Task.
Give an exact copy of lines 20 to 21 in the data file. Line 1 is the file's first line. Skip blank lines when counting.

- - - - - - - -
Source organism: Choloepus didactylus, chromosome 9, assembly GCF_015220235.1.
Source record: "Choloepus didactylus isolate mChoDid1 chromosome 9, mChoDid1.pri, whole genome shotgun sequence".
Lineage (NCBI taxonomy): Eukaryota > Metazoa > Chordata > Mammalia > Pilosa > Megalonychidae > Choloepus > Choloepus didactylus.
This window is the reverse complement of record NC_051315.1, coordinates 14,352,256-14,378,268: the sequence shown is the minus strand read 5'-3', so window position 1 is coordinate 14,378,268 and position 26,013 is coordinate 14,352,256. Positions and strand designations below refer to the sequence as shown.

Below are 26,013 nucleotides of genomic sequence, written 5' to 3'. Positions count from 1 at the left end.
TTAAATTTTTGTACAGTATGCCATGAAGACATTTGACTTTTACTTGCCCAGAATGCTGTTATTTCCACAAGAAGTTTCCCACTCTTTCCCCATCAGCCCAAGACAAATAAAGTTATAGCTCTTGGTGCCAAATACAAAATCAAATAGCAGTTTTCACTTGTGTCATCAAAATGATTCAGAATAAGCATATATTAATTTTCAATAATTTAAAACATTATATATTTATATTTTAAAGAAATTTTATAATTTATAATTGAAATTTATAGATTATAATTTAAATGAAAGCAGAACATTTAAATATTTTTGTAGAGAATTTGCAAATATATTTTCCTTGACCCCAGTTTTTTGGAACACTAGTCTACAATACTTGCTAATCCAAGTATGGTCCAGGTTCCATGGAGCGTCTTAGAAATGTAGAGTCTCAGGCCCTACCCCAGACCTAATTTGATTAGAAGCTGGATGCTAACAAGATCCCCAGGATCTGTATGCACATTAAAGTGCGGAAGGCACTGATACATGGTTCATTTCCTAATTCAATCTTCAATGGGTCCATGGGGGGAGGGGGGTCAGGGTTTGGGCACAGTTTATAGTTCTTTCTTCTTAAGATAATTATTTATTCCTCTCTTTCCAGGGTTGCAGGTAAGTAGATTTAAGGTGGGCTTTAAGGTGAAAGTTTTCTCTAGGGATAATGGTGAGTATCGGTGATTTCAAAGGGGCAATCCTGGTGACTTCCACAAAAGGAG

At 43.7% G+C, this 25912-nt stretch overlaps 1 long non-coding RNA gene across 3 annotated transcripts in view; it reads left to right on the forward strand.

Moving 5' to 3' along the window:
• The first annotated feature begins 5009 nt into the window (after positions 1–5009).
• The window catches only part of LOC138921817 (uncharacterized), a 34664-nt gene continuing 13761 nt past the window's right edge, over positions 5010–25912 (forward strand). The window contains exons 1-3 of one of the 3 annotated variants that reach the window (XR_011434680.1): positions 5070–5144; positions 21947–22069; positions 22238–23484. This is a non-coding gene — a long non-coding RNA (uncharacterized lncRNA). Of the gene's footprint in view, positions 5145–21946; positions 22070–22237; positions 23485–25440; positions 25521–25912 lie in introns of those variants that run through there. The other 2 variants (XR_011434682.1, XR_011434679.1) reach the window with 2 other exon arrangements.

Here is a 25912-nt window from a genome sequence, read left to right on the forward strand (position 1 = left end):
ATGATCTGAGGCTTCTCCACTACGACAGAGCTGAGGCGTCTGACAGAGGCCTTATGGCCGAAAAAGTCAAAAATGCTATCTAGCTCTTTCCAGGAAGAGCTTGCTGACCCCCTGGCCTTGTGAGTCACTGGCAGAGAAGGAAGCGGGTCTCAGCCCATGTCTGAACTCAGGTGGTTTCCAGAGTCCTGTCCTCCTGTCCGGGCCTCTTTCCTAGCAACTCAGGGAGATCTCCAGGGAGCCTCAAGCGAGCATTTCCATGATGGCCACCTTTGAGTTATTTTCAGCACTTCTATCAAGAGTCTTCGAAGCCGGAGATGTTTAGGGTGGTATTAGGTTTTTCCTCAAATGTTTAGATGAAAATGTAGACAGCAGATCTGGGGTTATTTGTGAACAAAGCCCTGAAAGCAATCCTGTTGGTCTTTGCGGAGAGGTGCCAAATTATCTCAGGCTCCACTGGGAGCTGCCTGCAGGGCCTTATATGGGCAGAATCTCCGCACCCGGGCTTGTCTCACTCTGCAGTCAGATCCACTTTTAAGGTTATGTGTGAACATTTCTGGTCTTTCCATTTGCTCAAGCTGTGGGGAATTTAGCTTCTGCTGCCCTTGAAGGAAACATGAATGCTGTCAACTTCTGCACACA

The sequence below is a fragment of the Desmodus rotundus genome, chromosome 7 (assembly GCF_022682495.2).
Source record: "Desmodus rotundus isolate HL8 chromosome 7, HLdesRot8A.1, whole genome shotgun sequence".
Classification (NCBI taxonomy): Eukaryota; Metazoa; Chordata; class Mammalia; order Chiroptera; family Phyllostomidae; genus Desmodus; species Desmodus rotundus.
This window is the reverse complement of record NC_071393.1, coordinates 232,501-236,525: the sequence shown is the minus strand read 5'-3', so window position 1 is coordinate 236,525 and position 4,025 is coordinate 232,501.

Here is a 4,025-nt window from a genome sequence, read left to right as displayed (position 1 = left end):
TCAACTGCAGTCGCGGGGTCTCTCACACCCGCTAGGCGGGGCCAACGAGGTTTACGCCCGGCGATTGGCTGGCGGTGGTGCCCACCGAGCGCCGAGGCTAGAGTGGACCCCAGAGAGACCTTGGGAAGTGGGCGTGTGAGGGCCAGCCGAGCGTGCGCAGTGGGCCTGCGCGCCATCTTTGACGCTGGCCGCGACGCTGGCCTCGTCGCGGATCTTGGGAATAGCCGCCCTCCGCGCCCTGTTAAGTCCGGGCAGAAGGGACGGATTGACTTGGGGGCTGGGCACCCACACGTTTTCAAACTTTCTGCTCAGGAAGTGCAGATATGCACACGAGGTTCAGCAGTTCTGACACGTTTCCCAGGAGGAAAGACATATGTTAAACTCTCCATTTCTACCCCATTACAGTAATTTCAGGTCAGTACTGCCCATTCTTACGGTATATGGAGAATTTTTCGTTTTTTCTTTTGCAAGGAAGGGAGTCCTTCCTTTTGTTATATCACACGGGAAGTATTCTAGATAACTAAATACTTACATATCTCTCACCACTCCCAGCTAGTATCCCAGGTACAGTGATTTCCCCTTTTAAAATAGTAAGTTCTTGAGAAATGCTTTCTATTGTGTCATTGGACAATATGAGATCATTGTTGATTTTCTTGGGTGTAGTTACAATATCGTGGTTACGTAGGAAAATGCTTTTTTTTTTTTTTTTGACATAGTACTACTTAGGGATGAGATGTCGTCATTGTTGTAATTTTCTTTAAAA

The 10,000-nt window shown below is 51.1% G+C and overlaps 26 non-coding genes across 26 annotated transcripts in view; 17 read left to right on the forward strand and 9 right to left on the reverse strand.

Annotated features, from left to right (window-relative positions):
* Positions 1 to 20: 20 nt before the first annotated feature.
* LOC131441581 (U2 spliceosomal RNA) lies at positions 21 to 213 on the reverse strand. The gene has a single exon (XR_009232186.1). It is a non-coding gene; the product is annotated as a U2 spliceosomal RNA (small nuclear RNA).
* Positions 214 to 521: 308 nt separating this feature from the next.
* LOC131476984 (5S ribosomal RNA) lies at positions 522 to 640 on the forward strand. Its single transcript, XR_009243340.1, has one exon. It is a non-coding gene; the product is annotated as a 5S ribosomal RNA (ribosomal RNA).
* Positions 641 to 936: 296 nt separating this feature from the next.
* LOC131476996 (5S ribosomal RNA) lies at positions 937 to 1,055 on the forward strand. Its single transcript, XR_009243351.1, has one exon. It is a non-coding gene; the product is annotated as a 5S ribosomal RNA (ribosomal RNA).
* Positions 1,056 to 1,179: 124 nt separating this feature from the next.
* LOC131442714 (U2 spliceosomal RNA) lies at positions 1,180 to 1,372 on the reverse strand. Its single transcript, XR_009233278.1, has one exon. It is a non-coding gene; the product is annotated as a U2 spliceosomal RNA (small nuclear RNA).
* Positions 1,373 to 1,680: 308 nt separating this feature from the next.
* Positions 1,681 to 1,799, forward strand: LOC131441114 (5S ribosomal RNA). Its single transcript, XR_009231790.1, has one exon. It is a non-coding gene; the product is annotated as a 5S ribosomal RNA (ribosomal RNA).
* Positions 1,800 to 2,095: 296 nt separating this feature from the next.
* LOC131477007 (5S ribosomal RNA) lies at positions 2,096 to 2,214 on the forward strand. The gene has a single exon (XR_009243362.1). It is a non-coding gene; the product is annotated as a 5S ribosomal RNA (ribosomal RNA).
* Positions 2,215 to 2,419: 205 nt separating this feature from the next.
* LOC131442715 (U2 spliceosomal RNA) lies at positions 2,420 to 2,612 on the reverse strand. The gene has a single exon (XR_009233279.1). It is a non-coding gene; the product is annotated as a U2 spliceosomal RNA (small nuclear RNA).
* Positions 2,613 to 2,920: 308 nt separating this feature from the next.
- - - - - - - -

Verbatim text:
Annotated features, from left to right (window-relative positions):
* Positions 1 to 20: 20 nt before the first annotated feature.